October 13, 2011





The Aladdin Project, a Paris-based organization working to promote intercultural relations between Jews and Muslims, launched today 18 books on the Holocaust translated for the first time into Arabic and Persian at Frankfurt International Book Fair.

On the occasion of the launch, a roundtable discussion took place in the presence of seven prominent French, German, Iranian, Moroccan and Turkish intellectuals. Sitting behind piles of classics such as Anne Franck’s Diary, If This Is a Man by Primo Levi or Shoah by Claude Lanzmann, all in Arabic and Persian, the panellists’ discussion centred on “Knowledge of Holocaust history as a means of promoting intercultural rapprochement?”

“What happened to Jews in Europe in the twentieth century is part of our common history, of the history of humankind. It is a universal tragedy with a moral significance and should not be reduced to an issue of political or religious contention. We all have to face this past in order to learn from it,” said distinguished Moroccan philosopher and author Professor Abdou Filali-Ansary.

French filmmaker Claude Lanzmann, visibly moved to see his book Shoah in Arabic and Persian, remarked: “There is only one humanity. And if I can cry when I see a film by Japanese filmmaker Yasujiro Ozu or a masterpiece of Turkish director Yilmaz Guney, even though it is not at all from my culture, I see no reason why Arabs or Iranians could not cry when they see Shoah as if it was about their own history. Because this film touches what is human in all of us.”

Launched in 2009 under the patronage of UNESCO, the Aladdin Project’s Board of Directors brings together personalities from different countries and cultures. “By publishing these works, our goal is to pass on knowledge of History in the hope of promoting intercultural rapprochement, particularly between Jews and Muslims,” said Anne-Marie Revcolevschi, President of the Aladdin Project.

As part of a novel agreement with publishers, Aladdin Online Library offers free access to its books. To date, more than 25,000 books have already been downloaded worldwide.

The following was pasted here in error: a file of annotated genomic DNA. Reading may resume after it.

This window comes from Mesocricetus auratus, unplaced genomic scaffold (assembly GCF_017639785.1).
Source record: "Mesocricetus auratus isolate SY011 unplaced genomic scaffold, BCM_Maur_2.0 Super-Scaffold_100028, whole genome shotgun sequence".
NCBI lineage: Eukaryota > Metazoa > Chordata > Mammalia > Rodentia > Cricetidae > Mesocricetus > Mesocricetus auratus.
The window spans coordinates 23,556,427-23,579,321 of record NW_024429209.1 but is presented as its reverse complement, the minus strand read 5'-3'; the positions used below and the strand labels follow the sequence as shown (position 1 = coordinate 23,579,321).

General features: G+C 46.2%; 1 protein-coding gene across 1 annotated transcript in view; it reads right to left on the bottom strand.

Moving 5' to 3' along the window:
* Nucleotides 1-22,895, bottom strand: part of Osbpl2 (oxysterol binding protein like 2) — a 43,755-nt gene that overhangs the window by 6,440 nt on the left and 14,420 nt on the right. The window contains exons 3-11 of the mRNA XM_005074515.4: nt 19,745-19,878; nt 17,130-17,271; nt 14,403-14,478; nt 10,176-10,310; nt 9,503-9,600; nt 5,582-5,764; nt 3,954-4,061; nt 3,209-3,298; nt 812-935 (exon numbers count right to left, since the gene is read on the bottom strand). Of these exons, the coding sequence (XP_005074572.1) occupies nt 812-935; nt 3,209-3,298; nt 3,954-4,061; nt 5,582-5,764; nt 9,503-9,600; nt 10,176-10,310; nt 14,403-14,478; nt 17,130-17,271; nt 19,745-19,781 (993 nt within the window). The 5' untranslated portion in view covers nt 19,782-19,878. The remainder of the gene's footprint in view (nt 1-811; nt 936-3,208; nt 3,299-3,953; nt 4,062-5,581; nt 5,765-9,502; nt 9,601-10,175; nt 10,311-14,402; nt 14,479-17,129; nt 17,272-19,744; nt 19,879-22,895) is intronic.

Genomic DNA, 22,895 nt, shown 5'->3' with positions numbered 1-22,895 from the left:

Referring to the lectures on the Holocaust he gave in Cairo, Baghdad, Tunis and other Arab capitals last year, famous ‘Nazi hunter’ Serge Klarsfeld told the audience: “We cannot accuse Muslims of ignorance on this topic, given that they have no access to books or movies on the Holocaust in their countries. The translations published by the Aladdin Project are thus absolutely necessary.”

For Beate Klarsfeld, who heads with Serge the Association of Daughters and Sons of French Jewish Deportees, the German government, should follow the lead provided by the French Ministry of Foreign Affairs and support the initiatives of the Aladdin Project.

Tarik Gunersel, President of PEN in Turkey, said it was necessary to transmit knowledge, but also to incite civil society into action. The Turkish writer and translator has published a monodrama inspired by the Diary of Anne Frank, of which he said: “I concluded my work with these words: ‘Please keep this diary, protect it, so that people can find out and DO something about it”.

For Iranian Philosopher Hamid ONGHA the books translated by the Aladdin Project could contribute to the awakening of Iranian civil society by raising awareness of the risks of extremism. “The Holocaust, this descent into barbarism in the middle of the twentieth century, took place in Germany, a country famous for its culture, its music and its philosophy. Seven decades later, Iran, despite its great civilization and its long literary tradition, sinks into denial and propaganda,” he said.

The Aladdin Project plans to publish books in English and French that would give Western readers a better understanding of Muslim societies and cultures. Serge Klarsfeld spoke of his wish to see the Aladdin Project invite Arab and Muslim thinkers to speak about “the suffering of their people under colonialism in particular”.

Organizers said they were actively seeking partners to distribute the books in the Arab world. 7,500 exhibitors from 110 countries were present at the sixty-third edition of the Frankfurt International Book Fair. Anne-Marie Revcolevschi took advantage of this event to extend a hand of cooperation to Arab and Muslim publishers and distributors, many of whom were present at the conference.

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